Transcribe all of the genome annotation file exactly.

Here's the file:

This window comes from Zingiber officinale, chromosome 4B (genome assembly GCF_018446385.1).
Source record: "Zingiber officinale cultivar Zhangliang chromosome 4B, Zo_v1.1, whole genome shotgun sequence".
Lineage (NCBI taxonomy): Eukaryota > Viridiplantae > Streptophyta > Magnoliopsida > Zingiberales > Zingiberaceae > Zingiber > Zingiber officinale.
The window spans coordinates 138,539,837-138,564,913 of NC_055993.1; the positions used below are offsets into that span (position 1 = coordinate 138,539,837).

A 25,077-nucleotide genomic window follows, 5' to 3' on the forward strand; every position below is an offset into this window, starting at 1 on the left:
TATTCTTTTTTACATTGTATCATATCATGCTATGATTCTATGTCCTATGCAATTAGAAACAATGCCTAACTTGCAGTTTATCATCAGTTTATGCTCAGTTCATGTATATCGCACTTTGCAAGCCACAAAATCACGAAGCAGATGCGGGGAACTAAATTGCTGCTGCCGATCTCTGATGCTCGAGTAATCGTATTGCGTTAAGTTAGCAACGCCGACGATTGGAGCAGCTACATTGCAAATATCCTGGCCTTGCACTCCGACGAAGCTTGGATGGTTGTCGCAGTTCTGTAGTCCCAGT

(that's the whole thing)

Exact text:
This window comes from Zingiber officinale, chromosome 4B (genome assembly GCF_018446385.1).
Source record: "Zingiber officinale cultivar Zhangliang chromosome 4B, Zo_v1.1, whole genome shotgun sequence".
Lineage (NCBI taxonomy): Eukaryota > Viridiplantae > Streptophyta > Magnoliopsida > Zingiberales > Zingiberaceae > Zingiber > Zingiber officinale.
The window spans coordinates 138,539,837-138,564,913 of NC_055993.1; the positions used below are offsets into that span (position 1 = coordinate 138,539,837).

A 25,077-nucleotide genomic window follows, 5' to 3' on the forward strand; every position below is an offset into this window, starting at 1 on the left:
TATTCTTTTTTACATTGTATCATATCATGCTATGATTCTATGTCCTATGCAATTAGAAACAATGCCTAACTTGCAGTTTATCATCAGTTTATGCTCAGTTCATGTATATCGCACTTTGCAAGCCACAAAATCACGAAGCAGATGCGGGGAACTAAATTGCTGCTGCCGATCTCTGATGCTCGAGTAATCGTATTGCGTTAAGTTAGCAACGCCGACGATTGGAGCAGCTACATTGCAAATATCCTGGCCTTGCACTCCGACGAAGCTTGGATGGTTGTCGCAGTTCTGTAGTCCCAGT